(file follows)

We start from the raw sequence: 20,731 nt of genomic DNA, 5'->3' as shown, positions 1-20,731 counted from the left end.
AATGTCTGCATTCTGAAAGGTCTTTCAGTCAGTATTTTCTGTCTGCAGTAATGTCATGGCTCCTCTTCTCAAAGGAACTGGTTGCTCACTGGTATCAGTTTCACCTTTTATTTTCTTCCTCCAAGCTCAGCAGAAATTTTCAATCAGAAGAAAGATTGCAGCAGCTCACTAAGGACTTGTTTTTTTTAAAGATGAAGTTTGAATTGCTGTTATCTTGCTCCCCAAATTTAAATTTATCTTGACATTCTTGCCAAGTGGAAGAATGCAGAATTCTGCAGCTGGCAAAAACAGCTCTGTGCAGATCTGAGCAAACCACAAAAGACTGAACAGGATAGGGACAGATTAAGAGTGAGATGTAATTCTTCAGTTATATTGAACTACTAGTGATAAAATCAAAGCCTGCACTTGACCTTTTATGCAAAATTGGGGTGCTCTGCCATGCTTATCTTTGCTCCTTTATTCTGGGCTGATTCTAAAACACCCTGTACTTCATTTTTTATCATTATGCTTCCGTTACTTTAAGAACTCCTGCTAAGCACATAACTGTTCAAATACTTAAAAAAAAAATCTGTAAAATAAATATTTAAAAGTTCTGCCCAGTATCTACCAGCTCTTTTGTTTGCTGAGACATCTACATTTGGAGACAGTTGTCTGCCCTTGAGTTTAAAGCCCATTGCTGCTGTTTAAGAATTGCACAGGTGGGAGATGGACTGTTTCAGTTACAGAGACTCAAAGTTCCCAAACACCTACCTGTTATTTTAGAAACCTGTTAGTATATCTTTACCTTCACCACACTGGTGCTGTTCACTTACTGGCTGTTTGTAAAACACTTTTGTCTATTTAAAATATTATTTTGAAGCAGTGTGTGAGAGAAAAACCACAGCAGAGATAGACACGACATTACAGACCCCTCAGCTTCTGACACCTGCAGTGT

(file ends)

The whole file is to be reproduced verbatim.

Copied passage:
We start from the raw sequence: 20,731 nt of genomic DNA, 5'->3' as shown, positions 1-20,731 counted from the left end.
AATGTCTGCATTCTGAAAGGTCTTTCAGTCAGTATTTTCTGTCTGCAGTAATGTCATGGCTCCTCTTCTCAAAGGAACTGGTTGCTCACTGGTATCAGTTTCACCTTTTATTTTCTTCCTCCAAGCTCAGCAGAAATTTTCAATCAGAAGAAAGATTGCAGCAGCTCACTAAGGACTTGTTTTTTTTAAAGATGAAGTTTGAATTGCTGTTATCTTGCTCCCCAAATTTAAATTTATCTTGACATTCTTGCCAAGTGGAAGAATGCAGAATTCTGCAGCTGGCAAAAACAGCTCTGTGCAGATCTGAGCAAACCACAAAAGACTGAACAGGATAGGGACAGATTAAGAGTGAGATGTAATTCTTCAGTTATATTGAACTACTAGTGATAAAATCAAAGCCTGCACTTGACCTTTTATGCAAAATTGGGGTGCTCTGCCATGCTTATCTTTGCTCCTTTATTCTGGGCTGATTCTAAAACACCCTGTACTTCATTTTTTATCATTATGCTTCCGTTACTTTAAGAACTCCTGCTAAGCACATAACTGTTCAAATACTTAAAAAAAAAATCTGTAAAATAAATATTTAAAAGTTCTGCCCAGTATCTACCAGCTCTTTTGTTTGCTGAGACATCTACATTTGGAGACAGTTGTCTGCCCTTGAGTTTAAAGCCCATTGCTGCTGTTTAAGAATTGCACAGGTGGGAGATGGACTGTTTCAGTTACAGAGACTCAAAGTTCCCAAACACCTACCTGTTATTTTAGAAACCTGTTAGTATATCTTTACCTTCACCACACTGGTGCTGTTCACTTACTGGCTGTTTGTAAAACACTTTTGTCTATTTAAAATATTATTTTGAAGCAGTGTGTGAGAGAAAAACCACAGCAGAGATAGACACGACATTACAGACCCCTCAGCTTCTGACACCTGCAGTGT